4 Political Platforms Kanye West Will Definitely Run On If He Makes Good On His 2020 Promise

"I have decided, in 2020, to run for president," Kanye West boldly announced on Sunday night, after receiving the VMA Vanguard Award. The statement came at the tail end of a rambling, borderline nonsensical speech — is there any other kind of Ye speech? — about art, artists, and making amends with #squad curator Taylor Swift. But is this Yeezy being Yeezy, or is the rapper/producer/designer extraordinaire seriously considering adding "politician" to his repertoire? Given that Donald Trump swiftly emerged as the GOP presidential frontrunner this summer — and that a former Hollywood actor by the name of Ronald Reagan became one of the most celebrated presidents of the 20th century — we can't completely write off such an idea just yet.

So let's imagine what a Kanye West presidential campaign would look like. Because politics is nonstop entertainment as it is. It's almost certain that West would run as a Democrat; the rapper has consistently supported Democratic politicians in the past, and tweeted in 2014 that he was voting for Democratic candidates in the midterm election.

It's no surprise, really. West has a lot of opinions, many of which have aligned with Democratic viewpoints. This is also the man who called out former President George W. Bush, a Republican, for neglecting the thousands left stranded in New Orleans, a predominantly African American city, in the aftermath of Hurricane Katrina.

Plus, there was this selfie/photobomb from earlier this month ...

Here's what we could expect from West's 2020 presidential platform ...

On Black Lives Matter


This issue is a no-brainer. In December 2014, West expressed his full support for the Black Lives Matter movement, applauding the demonstrators rallying in support of Michael Brown, Eric Garner and Tamir Rice, among other black men and women, girls, and boys killed by police officers.

Of course, there's also the lyrics of his 2013 hit "New Slaves," which touched upon the mass incarceration of black men in America (more than a year before Common and John Legend debuted their racial justice track "Glory"):

I know that we the new slaves ... Meanwhile the DEA, teamed up with the CCA They tryina lock n---s up, they tryna make new slaves See that's the privately owned prison, get your piece today They prolly all in the Hamptons, braggin 'bout what they made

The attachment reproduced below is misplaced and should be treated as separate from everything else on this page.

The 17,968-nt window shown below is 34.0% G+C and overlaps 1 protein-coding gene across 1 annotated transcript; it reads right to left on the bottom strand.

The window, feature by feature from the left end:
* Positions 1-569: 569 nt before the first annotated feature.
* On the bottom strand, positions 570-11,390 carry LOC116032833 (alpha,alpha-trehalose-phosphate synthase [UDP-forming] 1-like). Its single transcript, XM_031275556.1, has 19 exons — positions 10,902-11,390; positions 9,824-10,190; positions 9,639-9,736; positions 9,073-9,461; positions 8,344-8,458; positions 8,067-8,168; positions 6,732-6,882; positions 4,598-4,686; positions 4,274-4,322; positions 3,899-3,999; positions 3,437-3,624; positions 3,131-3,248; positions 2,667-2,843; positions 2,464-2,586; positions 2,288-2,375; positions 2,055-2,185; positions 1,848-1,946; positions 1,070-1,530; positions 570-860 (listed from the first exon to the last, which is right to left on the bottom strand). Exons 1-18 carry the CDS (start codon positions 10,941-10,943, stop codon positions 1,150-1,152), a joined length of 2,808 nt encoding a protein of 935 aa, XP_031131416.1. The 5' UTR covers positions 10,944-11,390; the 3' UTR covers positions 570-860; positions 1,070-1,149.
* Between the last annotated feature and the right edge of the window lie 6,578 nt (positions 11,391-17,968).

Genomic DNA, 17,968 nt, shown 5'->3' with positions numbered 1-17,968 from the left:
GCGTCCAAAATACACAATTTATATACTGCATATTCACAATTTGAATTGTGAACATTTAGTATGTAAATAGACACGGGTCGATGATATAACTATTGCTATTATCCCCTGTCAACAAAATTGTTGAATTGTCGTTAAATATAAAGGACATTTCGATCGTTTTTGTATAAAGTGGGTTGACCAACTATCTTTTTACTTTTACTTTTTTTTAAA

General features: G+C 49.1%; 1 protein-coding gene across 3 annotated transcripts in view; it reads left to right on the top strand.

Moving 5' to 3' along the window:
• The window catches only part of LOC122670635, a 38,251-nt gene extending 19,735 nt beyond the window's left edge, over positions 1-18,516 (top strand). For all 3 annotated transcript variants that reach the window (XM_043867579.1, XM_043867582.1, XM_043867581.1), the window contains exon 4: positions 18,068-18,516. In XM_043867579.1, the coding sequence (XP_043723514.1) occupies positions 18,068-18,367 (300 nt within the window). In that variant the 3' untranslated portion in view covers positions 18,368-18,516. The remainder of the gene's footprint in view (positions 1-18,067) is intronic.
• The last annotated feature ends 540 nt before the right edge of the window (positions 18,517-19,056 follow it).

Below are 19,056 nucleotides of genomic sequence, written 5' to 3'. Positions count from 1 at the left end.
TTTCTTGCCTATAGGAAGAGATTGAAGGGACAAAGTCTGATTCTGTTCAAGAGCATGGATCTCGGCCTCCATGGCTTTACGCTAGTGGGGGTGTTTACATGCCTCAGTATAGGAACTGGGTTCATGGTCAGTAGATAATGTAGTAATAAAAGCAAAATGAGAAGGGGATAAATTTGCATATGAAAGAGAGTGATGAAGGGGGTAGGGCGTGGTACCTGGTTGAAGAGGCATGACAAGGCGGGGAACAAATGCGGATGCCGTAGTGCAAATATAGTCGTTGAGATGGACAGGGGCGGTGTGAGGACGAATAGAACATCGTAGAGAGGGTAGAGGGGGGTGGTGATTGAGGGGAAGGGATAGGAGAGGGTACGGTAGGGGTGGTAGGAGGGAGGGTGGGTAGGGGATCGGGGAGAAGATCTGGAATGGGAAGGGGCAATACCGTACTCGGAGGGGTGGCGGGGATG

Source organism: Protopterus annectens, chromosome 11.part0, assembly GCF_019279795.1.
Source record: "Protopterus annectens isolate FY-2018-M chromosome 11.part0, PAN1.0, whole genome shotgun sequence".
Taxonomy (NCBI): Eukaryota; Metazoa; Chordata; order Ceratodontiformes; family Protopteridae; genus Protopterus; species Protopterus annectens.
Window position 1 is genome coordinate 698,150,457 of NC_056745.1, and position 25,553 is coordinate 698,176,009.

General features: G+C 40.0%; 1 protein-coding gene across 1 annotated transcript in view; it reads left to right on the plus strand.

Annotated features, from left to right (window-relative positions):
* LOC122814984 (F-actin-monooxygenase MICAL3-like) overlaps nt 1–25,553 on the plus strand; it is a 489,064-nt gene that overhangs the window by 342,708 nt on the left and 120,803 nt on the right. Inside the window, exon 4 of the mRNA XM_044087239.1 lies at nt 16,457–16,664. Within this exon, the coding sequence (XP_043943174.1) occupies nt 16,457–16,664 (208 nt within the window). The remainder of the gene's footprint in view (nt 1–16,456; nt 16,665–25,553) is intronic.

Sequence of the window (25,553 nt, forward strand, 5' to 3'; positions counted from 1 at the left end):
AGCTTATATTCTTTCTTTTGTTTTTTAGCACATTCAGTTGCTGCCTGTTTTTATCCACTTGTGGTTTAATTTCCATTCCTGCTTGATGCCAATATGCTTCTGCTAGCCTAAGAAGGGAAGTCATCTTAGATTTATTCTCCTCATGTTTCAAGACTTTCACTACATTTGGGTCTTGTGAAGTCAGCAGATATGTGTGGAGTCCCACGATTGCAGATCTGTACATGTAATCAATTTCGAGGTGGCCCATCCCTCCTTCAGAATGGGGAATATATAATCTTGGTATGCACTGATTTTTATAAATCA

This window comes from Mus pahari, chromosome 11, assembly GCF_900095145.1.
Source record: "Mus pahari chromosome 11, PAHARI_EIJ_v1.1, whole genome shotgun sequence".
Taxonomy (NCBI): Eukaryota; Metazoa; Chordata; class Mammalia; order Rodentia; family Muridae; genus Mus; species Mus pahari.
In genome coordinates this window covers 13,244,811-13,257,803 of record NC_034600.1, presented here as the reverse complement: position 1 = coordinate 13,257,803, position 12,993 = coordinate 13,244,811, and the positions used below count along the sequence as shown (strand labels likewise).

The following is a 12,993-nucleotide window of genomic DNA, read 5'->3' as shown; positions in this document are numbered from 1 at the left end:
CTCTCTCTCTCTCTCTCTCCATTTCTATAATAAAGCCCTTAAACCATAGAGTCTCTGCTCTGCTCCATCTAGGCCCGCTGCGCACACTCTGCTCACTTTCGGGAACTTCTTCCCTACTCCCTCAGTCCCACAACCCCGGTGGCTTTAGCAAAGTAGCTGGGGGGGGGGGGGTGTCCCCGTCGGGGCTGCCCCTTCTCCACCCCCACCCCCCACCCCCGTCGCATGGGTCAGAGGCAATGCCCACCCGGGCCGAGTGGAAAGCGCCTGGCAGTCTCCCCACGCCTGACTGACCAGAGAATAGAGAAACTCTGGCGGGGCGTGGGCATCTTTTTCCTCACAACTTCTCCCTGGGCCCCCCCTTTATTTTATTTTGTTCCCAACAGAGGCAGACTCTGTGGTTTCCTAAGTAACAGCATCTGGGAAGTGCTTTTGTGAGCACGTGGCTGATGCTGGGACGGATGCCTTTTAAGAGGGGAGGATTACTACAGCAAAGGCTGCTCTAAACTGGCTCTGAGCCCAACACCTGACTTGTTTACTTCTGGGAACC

On Reproductive Rights

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On this issue, West is a tough nut to crack. Raised in a Christian family, it appears that he has some negative feelings about abortion, and wouldn't generally support a woman's right to choose. In 2011, West ignited a bit of controversy when he tweeted about women who have abortions — they're gold diggers, all of 'em, according to West.

"An abortion can cost a ballin’ n—-s up to 50gs maybe a 100," West tweeted. "Gold diggin’ b—-es be getting pregnant on purpose. #STRAPUP my n—-s!"

Not cool, Yeezy. The rapper has also hinted at some of his anti-abortion feelings in his tracks, such as 2013's "Blood on the Leaves," which features the line, "Main reason cause your pastor said you can't abort that."

But Kim Kardashian, West's wife and prospective first lady, is not only a supporter of Planned Parenthood, but also of a woman's freedom to control her reproductive life. Kardashian, who's currently pregnant with the couple's second child, reportedly used in-vitro fertilization to conceive. So it's likely that West would support legislation to protect reproductive rights — whether it's the right to use IVF or to have an abortion.

On Class Inequality


The great paradox of Kanye West is that he can perfectly speak to the 99 percent while simultaneously being a member of the one percent. I mean, what's a better way to flip off Wall Street than with the "New Slaves" lyric "F**k you and your corporation"?

Corporate greed is not West's thing, despite the fact that he often participates in it. Back in 2011, when Occupy Wall Street was thriving, West paid a visit to Zuccotti Park. He kept a low profile, though, letting Russell Simmons do most of the talking.

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West's views on class inequality are nuanced. He may not be the Bernie Sanders of 2020, but his VMA speech Sunday night was decidedly anti-brand — which, paradoxically, is entirely on-brand for West. "We’re not gonna control our kids with brands," he said. Now put that on a bumper sticker.

On Gun Control

If Kim Kardashian becomes our FLOTUS, I definitely know what her campaign would be ...